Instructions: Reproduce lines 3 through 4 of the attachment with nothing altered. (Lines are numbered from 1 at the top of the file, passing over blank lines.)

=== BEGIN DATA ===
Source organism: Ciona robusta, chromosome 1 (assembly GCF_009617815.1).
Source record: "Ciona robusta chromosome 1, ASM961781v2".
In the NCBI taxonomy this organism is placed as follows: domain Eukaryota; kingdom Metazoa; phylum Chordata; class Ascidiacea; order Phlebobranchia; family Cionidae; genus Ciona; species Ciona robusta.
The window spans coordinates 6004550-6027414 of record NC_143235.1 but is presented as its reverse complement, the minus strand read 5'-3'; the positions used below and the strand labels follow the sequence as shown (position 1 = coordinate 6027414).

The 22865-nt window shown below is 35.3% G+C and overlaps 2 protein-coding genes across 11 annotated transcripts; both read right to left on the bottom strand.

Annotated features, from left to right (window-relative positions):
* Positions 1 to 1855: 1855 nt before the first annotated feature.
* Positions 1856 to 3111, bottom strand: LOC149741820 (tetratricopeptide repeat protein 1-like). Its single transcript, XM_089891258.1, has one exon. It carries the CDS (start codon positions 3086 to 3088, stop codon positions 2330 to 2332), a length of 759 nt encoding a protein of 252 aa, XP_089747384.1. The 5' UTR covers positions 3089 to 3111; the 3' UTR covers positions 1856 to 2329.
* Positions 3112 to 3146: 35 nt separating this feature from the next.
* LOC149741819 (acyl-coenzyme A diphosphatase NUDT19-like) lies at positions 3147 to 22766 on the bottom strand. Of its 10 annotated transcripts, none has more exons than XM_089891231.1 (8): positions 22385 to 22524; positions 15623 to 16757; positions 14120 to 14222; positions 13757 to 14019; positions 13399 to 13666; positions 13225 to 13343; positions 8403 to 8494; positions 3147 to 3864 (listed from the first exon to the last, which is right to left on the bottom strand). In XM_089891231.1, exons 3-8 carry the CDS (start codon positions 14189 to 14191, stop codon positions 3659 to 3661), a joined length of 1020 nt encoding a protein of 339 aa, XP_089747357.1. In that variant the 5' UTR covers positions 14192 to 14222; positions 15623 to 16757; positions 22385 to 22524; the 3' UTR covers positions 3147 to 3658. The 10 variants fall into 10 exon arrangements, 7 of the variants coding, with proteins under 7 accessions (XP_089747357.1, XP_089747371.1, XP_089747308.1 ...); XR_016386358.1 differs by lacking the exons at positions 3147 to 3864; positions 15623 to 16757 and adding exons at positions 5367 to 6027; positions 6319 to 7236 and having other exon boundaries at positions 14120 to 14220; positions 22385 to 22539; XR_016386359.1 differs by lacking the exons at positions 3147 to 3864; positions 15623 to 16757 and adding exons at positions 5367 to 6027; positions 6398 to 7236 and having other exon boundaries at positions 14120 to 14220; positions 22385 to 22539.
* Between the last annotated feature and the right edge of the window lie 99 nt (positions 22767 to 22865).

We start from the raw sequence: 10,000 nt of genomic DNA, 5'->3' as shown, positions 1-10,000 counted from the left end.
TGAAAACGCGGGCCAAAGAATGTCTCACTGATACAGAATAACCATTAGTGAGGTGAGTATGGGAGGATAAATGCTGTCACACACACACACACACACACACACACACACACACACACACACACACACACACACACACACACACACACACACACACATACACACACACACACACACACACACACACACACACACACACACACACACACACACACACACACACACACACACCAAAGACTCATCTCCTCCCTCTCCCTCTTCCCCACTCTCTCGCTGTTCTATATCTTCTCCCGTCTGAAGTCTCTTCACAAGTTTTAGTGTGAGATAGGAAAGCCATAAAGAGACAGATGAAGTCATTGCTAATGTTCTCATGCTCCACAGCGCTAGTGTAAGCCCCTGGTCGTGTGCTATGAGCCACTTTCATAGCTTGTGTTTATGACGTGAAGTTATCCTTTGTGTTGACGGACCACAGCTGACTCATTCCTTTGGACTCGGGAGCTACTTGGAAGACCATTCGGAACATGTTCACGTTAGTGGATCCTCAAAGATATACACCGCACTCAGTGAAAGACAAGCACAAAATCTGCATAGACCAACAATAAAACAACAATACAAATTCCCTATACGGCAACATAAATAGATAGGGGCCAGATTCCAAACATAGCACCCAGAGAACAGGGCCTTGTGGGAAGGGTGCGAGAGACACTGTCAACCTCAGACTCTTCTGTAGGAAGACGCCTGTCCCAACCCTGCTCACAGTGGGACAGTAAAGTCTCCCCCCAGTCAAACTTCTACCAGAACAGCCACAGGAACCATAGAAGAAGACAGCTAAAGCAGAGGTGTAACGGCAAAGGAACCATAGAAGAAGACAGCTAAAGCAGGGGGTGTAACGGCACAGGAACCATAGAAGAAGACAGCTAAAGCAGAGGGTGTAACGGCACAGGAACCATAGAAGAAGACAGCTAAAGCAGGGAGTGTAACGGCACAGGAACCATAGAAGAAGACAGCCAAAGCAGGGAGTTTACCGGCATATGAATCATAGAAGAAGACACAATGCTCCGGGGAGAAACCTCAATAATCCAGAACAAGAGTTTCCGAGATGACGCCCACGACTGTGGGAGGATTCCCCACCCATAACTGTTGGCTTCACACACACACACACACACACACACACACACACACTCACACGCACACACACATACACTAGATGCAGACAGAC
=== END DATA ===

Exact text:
In the NCBI taxonomy this organism is placed as follows: domain Eukaryota; kingdom Metazoa; phylum Chordata; class Ascidiacea; order Phlebobranchia; family Cionidae; genus Ciona; species Ciona robusta.
The window spans coordinates 6004550-6027414 of record NC_143235.1 but is presented as its reverse complement, the minus strand read 5'-3'; the positions used below and the strand labels follow the sequence as shown (position 1 = coordinate 6027414).